Symmetry-Broken Reactant Motion upon Phase-Related Symmetrically Modulated Excitations: Application to Highly Selective Molecular Sorting

Laboratoire de Physique Théorique des Liquides, Université Pierre et Marie Curie, C.N.R.S. U.M.R. 7600, 4, place Jussieu, 75252 Paris Cedex 05, France.
The Journal of Physical Chemistry A (Impact Factor: 2.69). 07/2005; 109(25):5770-6. DOI: 10.1021/jp0509156
Source: PubMed


This paper introduces a separation protocol relying on affinity chromatography that exhibits unprecedented selectivities. We submit the mixture contained in the separative medium to the simultaneous action of two symmetrically modulated excitations. The first is a uniform periodic field (e.g., electric field) with zero mean value, whereas the second is the periodic modulation of a thermodynamic parameter such as the temperature. Under appropriate tuning of the modulations with the dynamics of the discriminating chemical reaction, we predict a symmetry breaking of molecular motion: the mixture components that are addressed by their rate constants exhibit an oriented motion for a particular phase relation between the modulations of the field and the thermodynamic parameter. The resulting velocity of the mixture components depends on the rate constants and on a conjugated thermodynamic value such as the standard enthalpy of the discrimination process in the case of a temperature modulation. In particular, it may be possible to separate mixture components with identical rate constants. We use the present approach to design a protocol to sort nucleic acids by their sequence.

7 Reads
  • [Show abstract] [Hide abstract]
    ABSTRACT: This theoretical paper introduces an experimental protocol derived from the concept of Brownian motors in order to selectively confer an oriented motion to given charged reactants. Instead of maintaining permanently the system in nonequilibrium conditions, we propose a simple experimental trick to restore periodically a transient out-of-equilibrium regime: the reactive medium is alternately submitted to a sawtooth potential and to a potential ramp. The model provides approximate analytical expressions for the operating conditions allowing us to design the extraction from a mixture of any desired reactant characterized by its rate constants. The orders of magnitude suggest a possible implementation in microsystems where the present approach could be used for separation and analysis.
    No preview · Article · Apr 2007 · The Journal of Physical Chemistry B
  • Source
    [Show abstract] [Hide abstract]
    ABSTRACT: We consider n reactive species involved in unimolecular reactions and submitted to a temperature modulation of small amplitude. We determine the conditions on the rate constants for which the deviations from the equilibrium concentrations of each species can be optimized and find the analytical expression of the frequency associated with an extremum of concentration shift in the case n=3. We prove that the frequency dependence of the displacement of equilibrium gives access to the number n of species involved in the mechanism. We apply the results to the case of the transformation of a reactant into a product through a possible reactive intermediate and find the order relation obeyed by the activation energies of the different barriers. The results typically apply to enzymatic catalysis with kinetics of Michaelis-Menten type.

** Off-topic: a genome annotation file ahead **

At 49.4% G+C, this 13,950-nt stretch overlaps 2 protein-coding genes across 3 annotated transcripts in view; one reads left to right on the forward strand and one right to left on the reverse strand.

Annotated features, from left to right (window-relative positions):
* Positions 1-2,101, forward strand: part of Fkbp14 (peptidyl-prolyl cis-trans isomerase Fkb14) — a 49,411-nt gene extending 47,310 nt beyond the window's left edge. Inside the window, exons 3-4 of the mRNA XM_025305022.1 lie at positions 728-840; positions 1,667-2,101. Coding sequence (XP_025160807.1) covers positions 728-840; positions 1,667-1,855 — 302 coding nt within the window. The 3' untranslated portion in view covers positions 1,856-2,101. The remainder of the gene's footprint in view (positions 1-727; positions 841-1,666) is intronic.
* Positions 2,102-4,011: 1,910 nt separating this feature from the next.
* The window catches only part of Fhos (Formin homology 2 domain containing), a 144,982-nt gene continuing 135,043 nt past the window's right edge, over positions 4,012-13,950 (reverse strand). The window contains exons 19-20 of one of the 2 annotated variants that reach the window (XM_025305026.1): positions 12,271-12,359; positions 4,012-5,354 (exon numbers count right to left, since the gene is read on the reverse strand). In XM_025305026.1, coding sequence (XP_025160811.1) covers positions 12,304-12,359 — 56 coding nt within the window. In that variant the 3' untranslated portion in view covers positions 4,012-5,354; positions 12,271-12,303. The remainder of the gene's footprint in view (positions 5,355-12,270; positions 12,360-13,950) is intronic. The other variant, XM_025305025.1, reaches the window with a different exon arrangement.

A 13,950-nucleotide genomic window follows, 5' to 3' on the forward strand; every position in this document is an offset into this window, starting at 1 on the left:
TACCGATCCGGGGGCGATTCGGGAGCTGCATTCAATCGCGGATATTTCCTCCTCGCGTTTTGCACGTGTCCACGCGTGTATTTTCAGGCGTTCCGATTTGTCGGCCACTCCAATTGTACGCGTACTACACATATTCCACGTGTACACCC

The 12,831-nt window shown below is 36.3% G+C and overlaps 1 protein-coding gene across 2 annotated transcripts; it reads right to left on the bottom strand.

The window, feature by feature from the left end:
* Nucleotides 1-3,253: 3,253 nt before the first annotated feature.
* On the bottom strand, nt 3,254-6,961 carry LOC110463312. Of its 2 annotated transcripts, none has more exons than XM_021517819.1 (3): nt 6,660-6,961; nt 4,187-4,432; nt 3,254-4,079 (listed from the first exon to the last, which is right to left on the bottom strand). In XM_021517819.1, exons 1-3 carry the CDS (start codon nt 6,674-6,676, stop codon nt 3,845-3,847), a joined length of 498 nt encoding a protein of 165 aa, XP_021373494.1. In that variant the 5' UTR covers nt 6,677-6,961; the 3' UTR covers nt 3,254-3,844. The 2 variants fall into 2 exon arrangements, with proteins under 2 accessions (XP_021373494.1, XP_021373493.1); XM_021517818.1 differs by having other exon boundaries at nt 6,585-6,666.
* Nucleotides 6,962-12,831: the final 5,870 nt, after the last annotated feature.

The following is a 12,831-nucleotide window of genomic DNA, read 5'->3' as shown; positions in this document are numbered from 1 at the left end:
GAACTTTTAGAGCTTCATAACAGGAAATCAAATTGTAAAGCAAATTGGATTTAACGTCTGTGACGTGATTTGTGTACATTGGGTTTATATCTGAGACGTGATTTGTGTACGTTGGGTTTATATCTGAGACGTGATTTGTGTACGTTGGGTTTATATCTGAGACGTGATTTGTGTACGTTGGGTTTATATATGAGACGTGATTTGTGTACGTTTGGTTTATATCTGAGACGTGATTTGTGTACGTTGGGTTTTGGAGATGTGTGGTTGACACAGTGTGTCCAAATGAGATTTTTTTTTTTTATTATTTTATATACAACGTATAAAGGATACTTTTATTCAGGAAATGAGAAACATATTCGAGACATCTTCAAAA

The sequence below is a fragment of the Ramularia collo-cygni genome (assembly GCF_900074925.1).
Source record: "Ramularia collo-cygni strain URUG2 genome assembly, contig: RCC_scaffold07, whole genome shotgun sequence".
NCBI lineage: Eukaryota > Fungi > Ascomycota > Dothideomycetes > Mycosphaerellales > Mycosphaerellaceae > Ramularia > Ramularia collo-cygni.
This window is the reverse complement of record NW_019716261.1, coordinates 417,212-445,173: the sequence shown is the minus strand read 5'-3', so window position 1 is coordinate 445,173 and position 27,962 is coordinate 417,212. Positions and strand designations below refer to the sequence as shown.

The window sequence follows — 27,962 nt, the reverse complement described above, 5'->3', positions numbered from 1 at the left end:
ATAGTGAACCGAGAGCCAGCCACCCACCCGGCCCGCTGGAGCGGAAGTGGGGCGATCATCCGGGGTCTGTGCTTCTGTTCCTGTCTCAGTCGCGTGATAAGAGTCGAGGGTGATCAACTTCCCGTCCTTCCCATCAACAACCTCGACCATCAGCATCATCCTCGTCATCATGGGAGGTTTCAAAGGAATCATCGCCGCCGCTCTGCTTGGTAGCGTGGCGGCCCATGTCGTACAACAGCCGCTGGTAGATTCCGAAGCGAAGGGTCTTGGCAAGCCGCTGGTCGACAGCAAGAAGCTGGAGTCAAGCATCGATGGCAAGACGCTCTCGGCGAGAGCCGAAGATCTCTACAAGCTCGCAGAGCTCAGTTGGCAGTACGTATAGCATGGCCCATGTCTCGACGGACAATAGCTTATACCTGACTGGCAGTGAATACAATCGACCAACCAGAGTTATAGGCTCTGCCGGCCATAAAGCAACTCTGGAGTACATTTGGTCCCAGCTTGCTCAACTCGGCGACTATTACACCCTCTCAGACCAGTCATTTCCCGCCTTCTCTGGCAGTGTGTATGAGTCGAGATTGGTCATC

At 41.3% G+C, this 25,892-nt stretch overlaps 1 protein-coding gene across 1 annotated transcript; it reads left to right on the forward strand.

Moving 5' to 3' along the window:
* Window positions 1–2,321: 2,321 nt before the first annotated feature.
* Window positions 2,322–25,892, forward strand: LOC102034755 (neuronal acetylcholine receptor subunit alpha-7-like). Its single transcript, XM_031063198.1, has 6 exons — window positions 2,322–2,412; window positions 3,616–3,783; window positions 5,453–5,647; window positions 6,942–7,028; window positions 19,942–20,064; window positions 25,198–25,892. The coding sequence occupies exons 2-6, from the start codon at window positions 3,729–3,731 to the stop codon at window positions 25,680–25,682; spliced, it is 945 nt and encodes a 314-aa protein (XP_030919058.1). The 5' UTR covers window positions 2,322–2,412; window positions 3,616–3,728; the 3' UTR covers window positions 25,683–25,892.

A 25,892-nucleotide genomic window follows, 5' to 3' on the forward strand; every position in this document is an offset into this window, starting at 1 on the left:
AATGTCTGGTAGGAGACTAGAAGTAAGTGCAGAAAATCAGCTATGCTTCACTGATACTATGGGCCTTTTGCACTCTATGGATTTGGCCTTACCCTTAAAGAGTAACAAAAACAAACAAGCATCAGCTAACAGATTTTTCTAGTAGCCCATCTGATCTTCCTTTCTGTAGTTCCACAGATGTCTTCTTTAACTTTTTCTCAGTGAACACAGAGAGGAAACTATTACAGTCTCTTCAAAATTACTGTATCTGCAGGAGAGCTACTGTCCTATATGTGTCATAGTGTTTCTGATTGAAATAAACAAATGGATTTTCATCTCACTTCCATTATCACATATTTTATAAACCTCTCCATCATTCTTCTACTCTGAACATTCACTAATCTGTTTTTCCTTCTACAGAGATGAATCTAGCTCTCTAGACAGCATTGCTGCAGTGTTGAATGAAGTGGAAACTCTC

Full-text · Article · Dec 2007 · Physical Review E
  • Source
    [Show abstract] [Hide abstract]
    ABSTRACT: Biological samples exhibit huge molecular diversity over large concentration ranges. Titrating a given compound in such mixtures is often difficult, and innovative strategies emphasizing selectivity are thus demanded. To overcome limitations inherent to thermodynamics, we here present a generic technique where discrimination relies on the dynamics of interaction between the target of interest and a probe introduced in excess. Considering an ensemble of two-state exchanging reactants submitted to temperature modulation, we first demonstrate that the amplitude of the out-of-phase concentration oscillations is maximum for every compound involved in a reaction whose equilibrium constant is equal to unity and whose relaxation time is equal to the inverse of the excitation angular frequency. Taking advantage of this feature, we next devise a highly specific detection protocol and validate it using a microfabricated resistive heater and an epifluorescence microscope, as well as labeled oligonucleotides to model species displaying various dynamic properties. As expected, quantification of a sought for strand is obtained even if interfering reagents are present in similar amounts. Moreover, our approach does not require any separation and is compatible with imaging. It could then benefit some of the numerous binding assays performed every day in life sciences.
    Full-text · Article · Feb 2011 · Analytical Chemistry